Debunking the Drug War
Posted: 09 August 2005 04:53 AM   [ Ignore ]  
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In the 09 AUG 05 issue of The New York Times

Byron

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“We say, ‘Love your brother…’ We don’t say it really, but… Well we don’t literally say it. We don’t really, literally mean it. No, we don’t believe it either, but… But that message should be clear.”—David St. Hubbins

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Posted: 09 August 2005 08:51 AM   [ Ignore ]   [ # 1 ]  
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It’s hard to believe in prohibition in light of the policy’s spectacular failure.  But I can’t say I have much sympathy for producers, distributors, or users of unnatural drugs.  The best solution to the problem of meth, and it is a problem, is to use the Dutch model and create zones to isolate dealers and users from the rest of the population and provide treatment for the addicts.

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The road of excess leads to the palace of Wisedom
-William Blake, “Proverbs of Hell”

Life, what is it but a dream?
- Lewis Carroll, “A boat Beneath a Sunny Sky

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Posted: 09 August 2005 12:09 PM   [ Ignore ]   [ # 2 ]  
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[quote author=“rabbit”]It’s hard to believe in prohibition in light of the policy’s spectacular failure.  But I can’t say I have much sympathy for producers, distributors, or users of unnatural drugs.  The best solution to the problem of meth, and it is a problem, is to use the Dutch model and create zones to isolate dealers and users from the rest of the population and provide treatment for the addicts.

Where should the line between natural and unnatural drugs be drawn?

Surely nobody (almost nobody?) disputes that some drugs do ruin the lives of many people.  The question is not whether or not this is bad, but whether or not the measures that are taken to try to curb this problem actually represent a net benefit.  Put another way:  The only way to truly stamp out drug abuse would be to wipe out the human race.  At that point, most people realize that it is fair to consider the notion that the cure might be worse than the problem, so why is it so difficult to see that the same might be true on more subtle levels?

The drugs and the drug problems that are currently being faced are the result of evolutionary pressures, just as surely as everything else is.

-Matt

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Posted: 10 August 2005 06:50 AM   [ Ignore ]   [ # 3 ]  
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The line is self-evident.  Natural drugs are those which occur naturally, they grow or occur without human processing.  Even alcohol occurs naturally when honey ferments.  I’ve seen drunk squirrils.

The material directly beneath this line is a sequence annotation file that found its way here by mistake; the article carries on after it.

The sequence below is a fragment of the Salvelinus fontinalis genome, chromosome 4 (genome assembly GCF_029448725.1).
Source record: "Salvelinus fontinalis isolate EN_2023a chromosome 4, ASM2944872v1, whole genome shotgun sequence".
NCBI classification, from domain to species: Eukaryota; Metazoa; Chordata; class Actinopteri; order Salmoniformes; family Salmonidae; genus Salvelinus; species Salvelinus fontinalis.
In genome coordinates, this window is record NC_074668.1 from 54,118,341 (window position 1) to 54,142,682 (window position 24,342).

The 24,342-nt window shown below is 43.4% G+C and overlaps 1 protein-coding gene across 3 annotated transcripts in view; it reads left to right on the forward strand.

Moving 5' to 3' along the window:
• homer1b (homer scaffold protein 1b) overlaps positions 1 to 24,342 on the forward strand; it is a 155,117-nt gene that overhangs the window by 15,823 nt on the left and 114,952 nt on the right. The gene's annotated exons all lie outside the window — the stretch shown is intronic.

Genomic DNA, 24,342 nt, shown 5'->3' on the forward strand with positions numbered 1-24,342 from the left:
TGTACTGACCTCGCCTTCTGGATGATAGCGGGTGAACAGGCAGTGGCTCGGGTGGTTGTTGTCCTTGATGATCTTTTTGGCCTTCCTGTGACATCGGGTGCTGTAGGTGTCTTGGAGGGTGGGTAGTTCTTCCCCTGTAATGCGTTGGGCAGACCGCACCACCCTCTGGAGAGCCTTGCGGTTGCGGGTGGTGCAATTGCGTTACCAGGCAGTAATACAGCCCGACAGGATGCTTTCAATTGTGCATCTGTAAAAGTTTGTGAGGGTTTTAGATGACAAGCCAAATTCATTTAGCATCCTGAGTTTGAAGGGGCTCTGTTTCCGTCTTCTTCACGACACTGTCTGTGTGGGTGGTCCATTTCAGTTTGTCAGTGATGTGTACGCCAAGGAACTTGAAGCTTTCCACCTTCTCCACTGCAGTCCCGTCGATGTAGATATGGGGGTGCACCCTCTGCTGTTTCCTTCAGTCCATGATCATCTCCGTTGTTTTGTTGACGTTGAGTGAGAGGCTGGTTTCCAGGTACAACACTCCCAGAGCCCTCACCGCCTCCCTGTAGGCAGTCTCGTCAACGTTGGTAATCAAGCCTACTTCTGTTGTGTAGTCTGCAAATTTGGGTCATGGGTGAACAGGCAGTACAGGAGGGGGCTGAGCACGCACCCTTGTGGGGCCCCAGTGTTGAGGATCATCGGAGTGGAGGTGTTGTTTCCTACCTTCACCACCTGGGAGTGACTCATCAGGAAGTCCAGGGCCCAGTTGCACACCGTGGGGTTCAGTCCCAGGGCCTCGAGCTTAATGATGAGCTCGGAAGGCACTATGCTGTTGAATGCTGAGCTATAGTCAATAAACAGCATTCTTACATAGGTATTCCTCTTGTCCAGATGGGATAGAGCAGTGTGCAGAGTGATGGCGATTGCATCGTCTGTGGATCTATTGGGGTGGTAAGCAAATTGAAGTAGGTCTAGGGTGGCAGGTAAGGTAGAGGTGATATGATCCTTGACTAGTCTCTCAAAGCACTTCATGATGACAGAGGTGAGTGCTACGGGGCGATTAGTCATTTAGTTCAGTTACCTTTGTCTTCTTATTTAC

Meth doesn’t fit that definition.

Clearly prohibition doesn’t work.  If you don’t like the Dutch model, what do you think would work to everyone’s benefit?

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The road of excess leads to the palace of Wisedom
-William Blake, “Proverbs of Hell”

Life, what is it but a dream?
- Lewis Carroll, “A boat Beneath a Sunny Sky

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Posted: 10 August 2005 02:15 PM   [ Ignore ]   [ # 4 ]  
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[quote author=“rabbit”]The line is self-evident.  Natural drugs are those which occur naturally, they grow or occur without human processing.  Even alcohol occurs naturally when honey ferments.  I’ve seen drunk squirrils.

The line is also needlessly arbitrary.  Most OTC drugs are not naturally occuring (or have at least some active “unnatural” ingredients), but are sold freely, without prescription, even in our current repressive system.  I fail to see any logical basis to limit recreational pharmacology to “natural” substances, but allow “unnatural” ones to treat “medical conditions”.  The bottom line is that in all cases, a person is attempting, via pharmacological intervention, to modify their personal circumstances for the better.

Clearly prohibition doesn’t work.  If you don’t like the Dutch model, what do you think would work to everyone’s benefit?

Hold people responsible for their actions.  If they commit a crime, punish them.  Otherwise, I would be in favor of minimal restrictions, including zones (zoned freedom isn’t, as they say).  I would probably support a stiffening of the penalties for providing narcotics to minors, though, as drug use (natural or otherwise) can have a profoundly negative impact on a developing brain.

-Matt

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